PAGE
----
“Teaching Time,” the History
My mother taught third grade at Boonville School. She sometimes brought home various tools of her trade, flash cards, for example; she employed these to make sure I didn’t come off looking like an ignoramus, when it was my turn to add or subtract, or to read about the adventures of Dick and Jane. When summer came, she had to do something to prevent me from forgetting everything I had learned. I spent half my time in front of the black and white Philco TV, half my time playing in the creek or among the various barns. Thus, on a rainy day, I probably picked up a plastic clock and practiced reading the hour and minute hands.
My central metaphor—the years speeding up like a coin in the funnel—seemed quite appropriate when I was teaching and my daughters were growing up. I was so busy, and they changed so quickly. And it made sense to me that when I was seven, a year was one-seventh of my life, while it was one-fiftieth when I was fifty—a much smaller portion. Now, that I am sixty-eight, however, the figure does not seem right. I retired in 2016, and then Covid came along and slowed things down so much, a month seemed to last as long as a year.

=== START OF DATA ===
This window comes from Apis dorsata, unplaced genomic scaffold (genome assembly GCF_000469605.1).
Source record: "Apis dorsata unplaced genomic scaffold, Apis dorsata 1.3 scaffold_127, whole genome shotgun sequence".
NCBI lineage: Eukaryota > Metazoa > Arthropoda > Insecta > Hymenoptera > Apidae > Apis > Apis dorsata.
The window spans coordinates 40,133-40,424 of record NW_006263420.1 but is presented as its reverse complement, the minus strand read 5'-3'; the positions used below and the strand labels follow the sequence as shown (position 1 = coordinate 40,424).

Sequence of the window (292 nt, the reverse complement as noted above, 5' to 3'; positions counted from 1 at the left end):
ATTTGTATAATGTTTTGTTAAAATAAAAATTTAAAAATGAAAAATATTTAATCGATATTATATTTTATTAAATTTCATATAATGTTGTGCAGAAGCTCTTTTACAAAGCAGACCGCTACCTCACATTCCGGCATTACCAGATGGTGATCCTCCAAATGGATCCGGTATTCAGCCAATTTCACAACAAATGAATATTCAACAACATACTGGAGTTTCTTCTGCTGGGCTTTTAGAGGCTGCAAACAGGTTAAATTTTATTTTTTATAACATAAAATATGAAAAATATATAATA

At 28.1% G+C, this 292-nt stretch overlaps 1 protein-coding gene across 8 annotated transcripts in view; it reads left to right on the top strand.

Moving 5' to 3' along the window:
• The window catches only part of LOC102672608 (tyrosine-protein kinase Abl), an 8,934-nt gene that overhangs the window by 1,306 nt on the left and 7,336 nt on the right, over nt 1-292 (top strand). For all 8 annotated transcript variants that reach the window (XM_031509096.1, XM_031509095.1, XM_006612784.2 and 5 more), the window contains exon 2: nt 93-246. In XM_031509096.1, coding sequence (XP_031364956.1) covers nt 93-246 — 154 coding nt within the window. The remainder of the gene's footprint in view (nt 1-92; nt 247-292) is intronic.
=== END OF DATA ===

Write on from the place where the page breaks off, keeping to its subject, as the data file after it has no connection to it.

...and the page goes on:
So what is the best metaphor for the crowd over sixty? (And why would anyone under thirty care to know?) Am I made of sand, a sand man waiting for high tide? Maybe so, but that does not quite do it. Maybe time is a fantasy, the river in which we swim until we get tired and drift out to sea.
This poem was first published in Appalachian Journal, thanks to editor Sandy Ballard, and then in the chapbook, Naming the Constellations, thanks to Kathryn Stripling Byer. Finally, it can be found in Cold Spring Rising, which is still available from Press 53: